“She had been second in junior pleasure at the All American Quarter Horse Congress as a 2-year-old and had done well in 2-year-old futurities,” he remembers. “We bought her for Jane as an amateur pleasure horse, a 3-year-old futurity horse for me to ride and a broodmare prospect. She checked a lot of boxes for us.”

Jane and Mike shared a passion for horses, Mike as an amateur in AQHA roping events and Jane showing Miss Surely Bars and another great mare, Fancy Career, in amateur western pleasure from their ranch in Henderson, Texas.  

Miss Surely Bars was an amazing mare, Steve says.

“She had a phenomenal feel and expression,” he says. “Her ears were always straight up. Sometimes she was tricky to get ready, but once you got her ready, she was always worth the effort because she didn’t let us down in the show pen.”

Miss Surely Bars was shown at the AQHA World Championship Show from 1993 until 1998, and she always placed in the top 10. In 1997 and 1998, though, she was a top-five finisher in senior western riding. By the time she was retired to the broodmare band, she had earned $21,577 on her own behalf.

 “She had full extension of her legs,” Steve says. “She loped out of her top line and left her legs all straight. She was such a strong mover that the trick was to get her head and neck steady and get her to balance.”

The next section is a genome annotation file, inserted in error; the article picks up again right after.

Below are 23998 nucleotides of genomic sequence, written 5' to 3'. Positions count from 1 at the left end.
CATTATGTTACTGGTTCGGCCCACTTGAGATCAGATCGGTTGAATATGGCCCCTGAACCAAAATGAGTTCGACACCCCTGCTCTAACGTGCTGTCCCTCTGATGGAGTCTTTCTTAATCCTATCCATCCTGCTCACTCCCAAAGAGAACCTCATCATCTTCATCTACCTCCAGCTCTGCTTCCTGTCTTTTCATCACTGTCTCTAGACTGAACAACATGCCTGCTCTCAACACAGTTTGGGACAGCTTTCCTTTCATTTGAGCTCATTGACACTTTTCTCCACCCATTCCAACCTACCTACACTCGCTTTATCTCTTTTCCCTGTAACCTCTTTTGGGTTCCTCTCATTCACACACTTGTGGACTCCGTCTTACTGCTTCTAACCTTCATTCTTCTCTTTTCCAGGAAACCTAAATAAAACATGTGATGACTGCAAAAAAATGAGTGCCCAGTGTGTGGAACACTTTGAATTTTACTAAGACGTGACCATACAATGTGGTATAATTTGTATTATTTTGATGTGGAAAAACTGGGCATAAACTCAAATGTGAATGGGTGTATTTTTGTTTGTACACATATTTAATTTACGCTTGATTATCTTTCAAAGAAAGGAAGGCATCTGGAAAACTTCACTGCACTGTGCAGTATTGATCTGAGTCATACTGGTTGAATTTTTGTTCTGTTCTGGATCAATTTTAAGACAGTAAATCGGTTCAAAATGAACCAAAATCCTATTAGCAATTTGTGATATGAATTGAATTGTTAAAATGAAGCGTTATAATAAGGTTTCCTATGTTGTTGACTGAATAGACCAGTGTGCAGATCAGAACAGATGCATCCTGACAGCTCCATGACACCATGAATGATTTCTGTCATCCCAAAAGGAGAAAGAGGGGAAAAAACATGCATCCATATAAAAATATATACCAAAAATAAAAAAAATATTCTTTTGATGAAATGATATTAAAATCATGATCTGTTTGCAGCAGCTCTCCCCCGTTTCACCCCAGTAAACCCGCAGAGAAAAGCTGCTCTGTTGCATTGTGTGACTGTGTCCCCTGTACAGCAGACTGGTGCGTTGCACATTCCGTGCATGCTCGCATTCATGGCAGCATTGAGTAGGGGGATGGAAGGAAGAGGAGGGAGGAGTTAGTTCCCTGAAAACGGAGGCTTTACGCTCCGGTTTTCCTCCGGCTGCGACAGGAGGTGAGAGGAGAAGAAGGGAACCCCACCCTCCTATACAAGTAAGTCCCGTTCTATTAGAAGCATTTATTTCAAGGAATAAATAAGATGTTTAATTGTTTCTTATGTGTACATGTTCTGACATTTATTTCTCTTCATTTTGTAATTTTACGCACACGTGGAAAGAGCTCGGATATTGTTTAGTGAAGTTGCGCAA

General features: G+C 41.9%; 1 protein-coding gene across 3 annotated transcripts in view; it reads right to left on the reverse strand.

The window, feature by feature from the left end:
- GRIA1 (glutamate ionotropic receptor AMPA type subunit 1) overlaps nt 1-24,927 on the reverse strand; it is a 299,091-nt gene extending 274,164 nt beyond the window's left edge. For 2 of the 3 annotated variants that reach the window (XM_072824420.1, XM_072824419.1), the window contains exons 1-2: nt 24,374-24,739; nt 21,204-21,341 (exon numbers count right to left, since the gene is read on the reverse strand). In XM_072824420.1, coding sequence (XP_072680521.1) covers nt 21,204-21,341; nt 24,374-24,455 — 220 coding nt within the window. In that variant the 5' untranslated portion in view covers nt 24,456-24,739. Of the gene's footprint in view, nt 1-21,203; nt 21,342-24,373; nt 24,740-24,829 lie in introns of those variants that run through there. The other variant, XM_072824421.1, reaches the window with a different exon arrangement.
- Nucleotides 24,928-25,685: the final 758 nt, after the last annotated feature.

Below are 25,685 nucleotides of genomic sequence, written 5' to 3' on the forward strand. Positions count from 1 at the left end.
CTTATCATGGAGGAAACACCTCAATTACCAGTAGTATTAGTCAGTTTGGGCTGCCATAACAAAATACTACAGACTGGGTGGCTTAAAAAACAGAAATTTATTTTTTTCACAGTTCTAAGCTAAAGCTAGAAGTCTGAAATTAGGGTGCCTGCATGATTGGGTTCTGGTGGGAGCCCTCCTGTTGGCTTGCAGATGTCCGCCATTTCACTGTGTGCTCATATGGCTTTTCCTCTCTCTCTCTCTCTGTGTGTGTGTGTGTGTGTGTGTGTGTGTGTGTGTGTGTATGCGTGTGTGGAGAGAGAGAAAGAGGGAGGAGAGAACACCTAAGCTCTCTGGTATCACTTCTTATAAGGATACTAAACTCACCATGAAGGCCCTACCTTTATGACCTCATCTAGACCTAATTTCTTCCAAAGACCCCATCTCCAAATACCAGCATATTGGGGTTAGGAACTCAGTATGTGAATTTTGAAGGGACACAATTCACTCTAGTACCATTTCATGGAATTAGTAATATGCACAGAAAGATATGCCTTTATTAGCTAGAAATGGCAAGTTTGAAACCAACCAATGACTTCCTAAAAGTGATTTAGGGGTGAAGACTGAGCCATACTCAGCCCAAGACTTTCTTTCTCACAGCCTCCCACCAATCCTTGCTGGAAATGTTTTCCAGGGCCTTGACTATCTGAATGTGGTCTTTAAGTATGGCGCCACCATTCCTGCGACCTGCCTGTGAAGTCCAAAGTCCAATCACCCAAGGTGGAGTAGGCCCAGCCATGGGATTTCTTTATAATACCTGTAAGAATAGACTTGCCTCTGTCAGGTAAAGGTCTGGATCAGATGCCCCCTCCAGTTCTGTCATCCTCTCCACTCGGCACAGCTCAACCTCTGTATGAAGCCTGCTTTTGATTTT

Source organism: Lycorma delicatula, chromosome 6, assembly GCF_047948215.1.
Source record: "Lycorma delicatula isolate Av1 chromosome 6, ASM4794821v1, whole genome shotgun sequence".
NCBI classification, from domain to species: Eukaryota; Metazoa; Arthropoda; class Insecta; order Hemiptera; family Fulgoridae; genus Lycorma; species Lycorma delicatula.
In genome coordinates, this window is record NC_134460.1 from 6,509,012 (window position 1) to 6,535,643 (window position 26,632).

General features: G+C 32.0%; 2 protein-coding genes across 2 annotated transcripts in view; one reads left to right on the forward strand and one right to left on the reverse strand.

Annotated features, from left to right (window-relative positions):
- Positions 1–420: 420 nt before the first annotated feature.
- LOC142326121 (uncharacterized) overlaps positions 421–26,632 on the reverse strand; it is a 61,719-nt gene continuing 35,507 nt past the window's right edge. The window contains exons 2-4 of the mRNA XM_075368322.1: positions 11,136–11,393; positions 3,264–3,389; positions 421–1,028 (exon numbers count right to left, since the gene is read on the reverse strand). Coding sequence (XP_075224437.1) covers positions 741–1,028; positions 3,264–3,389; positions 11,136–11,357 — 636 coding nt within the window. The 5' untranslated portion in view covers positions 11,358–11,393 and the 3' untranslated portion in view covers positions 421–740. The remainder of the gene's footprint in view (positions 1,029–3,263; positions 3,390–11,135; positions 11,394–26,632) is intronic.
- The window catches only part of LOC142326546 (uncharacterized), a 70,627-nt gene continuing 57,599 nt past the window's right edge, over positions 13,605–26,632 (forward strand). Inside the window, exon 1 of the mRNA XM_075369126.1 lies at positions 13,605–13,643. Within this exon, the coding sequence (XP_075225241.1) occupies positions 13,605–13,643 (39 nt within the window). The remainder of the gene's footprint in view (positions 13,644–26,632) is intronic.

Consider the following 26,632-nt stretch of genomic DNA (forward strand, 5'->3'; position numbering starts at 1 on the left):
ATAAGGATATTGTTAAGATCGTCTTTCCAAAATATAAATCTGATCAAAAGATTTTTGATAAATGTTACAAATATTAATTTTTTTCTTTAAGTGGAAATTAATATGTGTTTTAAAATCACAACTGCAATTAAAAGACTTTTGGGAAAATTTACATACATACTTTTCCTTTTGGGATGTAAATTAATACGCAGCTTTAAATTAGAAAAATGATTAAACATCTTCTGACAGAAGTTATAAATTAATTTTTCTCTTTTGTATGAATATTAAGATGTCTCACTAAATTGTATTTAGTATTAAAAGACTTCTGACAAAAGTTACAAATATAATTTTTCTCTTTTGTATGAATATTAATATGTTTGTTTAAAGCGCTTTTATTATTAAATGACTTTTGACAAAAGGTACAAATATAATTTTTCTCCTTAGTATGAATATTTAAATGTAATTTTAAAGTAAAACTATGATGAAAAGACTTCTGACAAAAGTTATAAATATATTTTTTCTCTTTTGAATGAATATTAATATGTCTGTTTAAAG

“After Jane finished showing Miss Surely Bars, the Wilhites bred her to Potential Investment, with great success,” Joan says. “As they grew older and needed someone to manage their mares, Mike and Jane entrusted me with ‘Surely’ and Fancy Career, another great show mare that also turned out to be a great broodmare. ‘Fancy’ was the dam of Potential Career (a 1996 stallion by Potential Investment), who has sired some great horses as well.”

Miss Surely Bars’ first foal came in 1995, a filly by Zippo Pine Bar. In all, she produced 28 foals that have earned more than $236,000, according to Robin Glenn Pedigrees. Of those foals, 16 have been money-earners.

Her foals earned 1,460 points in AQHA competition.

Miss Surely Bars was a bit of an outcross for the pleasure industry, Steve points out. Sure Intimidation was from halter bloodlines, while Miss Monique Bars was from cutting lines. The fact that Miss Surely Bars was successful in the show ring was one thing – but to pass on that ability was something else, he says, and the talent has extended into the next generation.

“That first filly by Zippo Pine Bar went into the broodmare band, and she’s the mother of Miss Potential Zip, who won the world championship in Select western pleasure with Ann Admonius in 2005,” Steve says.

Miss Surely Bars was a strong breeder, Joan agrees, pointing out that 20 performers out of 28 foals is proof of strong genes.

“Any mare, in this day and time, that has those kind of numbers speak volumes of her soundness, of her characteristics, of her conformation, that she shared with her offspring,” Joan says.